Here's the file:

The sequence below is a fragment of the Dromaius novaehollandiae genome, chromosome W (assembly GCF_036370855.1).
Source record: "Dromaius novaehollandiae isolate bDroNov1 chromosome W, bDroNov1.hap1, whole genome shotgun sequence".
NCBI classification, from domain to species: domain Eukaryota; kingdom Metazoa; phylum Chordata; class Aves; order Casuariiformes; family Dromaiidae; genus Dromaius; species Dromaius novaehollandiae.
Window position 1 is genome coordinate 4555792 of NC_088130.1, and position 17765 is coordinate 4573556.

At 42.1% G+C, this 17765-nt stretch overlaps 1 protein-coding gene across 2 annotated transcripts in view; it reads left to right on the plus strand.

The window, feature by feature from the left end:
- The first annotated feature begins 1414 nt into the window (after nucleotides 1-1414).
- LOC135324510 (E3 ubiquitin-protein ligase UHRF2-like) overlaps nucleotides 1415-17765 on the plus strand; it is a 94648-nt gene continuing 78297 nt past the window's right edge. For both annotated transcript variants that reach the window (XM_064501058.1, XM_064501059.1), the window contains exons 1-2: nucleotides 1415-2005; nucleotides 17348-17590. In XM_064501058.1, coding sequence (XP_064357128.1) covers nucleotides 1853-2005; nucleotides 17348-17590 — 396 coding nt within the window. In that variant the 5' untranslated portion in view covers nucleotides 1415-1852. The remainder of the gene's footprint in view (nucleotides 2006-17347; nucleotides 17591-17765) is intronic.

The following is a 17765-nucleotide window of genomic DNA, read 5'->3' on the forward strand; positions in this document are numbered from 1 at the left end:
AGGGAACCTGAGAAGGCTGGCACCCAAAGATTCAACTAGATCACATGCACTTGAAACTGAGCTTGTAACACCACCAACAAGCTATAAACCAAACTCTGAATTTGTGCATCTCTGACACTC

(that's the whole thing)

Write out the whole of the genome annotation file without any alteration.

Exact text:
The sequence below is a fragment of the Dromaius novaehollandiae genome, chromosome W (assembly GCF_036370855.1).
Source record: "Dromaius novaehollandiae isolate bDroNov1 chromosome W, bDroNov1.hap1, whole genome shotgun sequence".
NCBI classification, from domain to species: domain Eukaryota; kingdom Metazoa; phylum Chordata; class Aves; order Casuariiformes; family Dromaiidae; genus Dromaius; species Dromaius novaehollandiae.
Window position 1 is genome coordinate 4555792 of NC_088130.1, and position 17765 is coordinate 4573556.

At 42.1% G+C, this 17765-nt stretch overlaps 1 protein-coding gene across 2 annotated transcripts in view; it reads left to right on the plus strand.

The window, feature by feature from the left end:
- The first annotated feature begins 1414 nt into the window (after nucleotides 1-1414).
- LOC135324510 (E3 ubiquitin-protein ligase UHRF2-like) overlaps nucleotides 1415-17765 on the plus strand; it is a 94648-nt gene continuing 78297 nt past the window's right edge. For both annotated transcript variants that reach the window (XM_064501058.1, XM_064501059.1), the window contains exons 1-2: nucleotides 1415-2005; nucleotides 17348-17590. In XM_064501058.1, coding sequence (XP_064357128.1) covers nucleotides 1853-2005; nucleotides 17348-17590 — 396 coding nt within the window. In that variant the 5' untranslated portion in view covers nucleotides 1415-1852. The remainder of the gene's footprint in view (nucleotides 2006-17347; nucleotides 17591-17765) is intronic.

The following is a 17765-nucleotide window of genomic DNA, read 5'->3' on the forward strand; positions in this document are numbered from 1 at the left end:
AGGGAACCTGAGAAGGCTGGCACCCAAAGATTCAACTAGATCACATGCACTTGAAACTGAGCTTGTAACACCACCAACAAGCTATAAACCAAACTCTGAATTTGTGCATCTCTGACACTC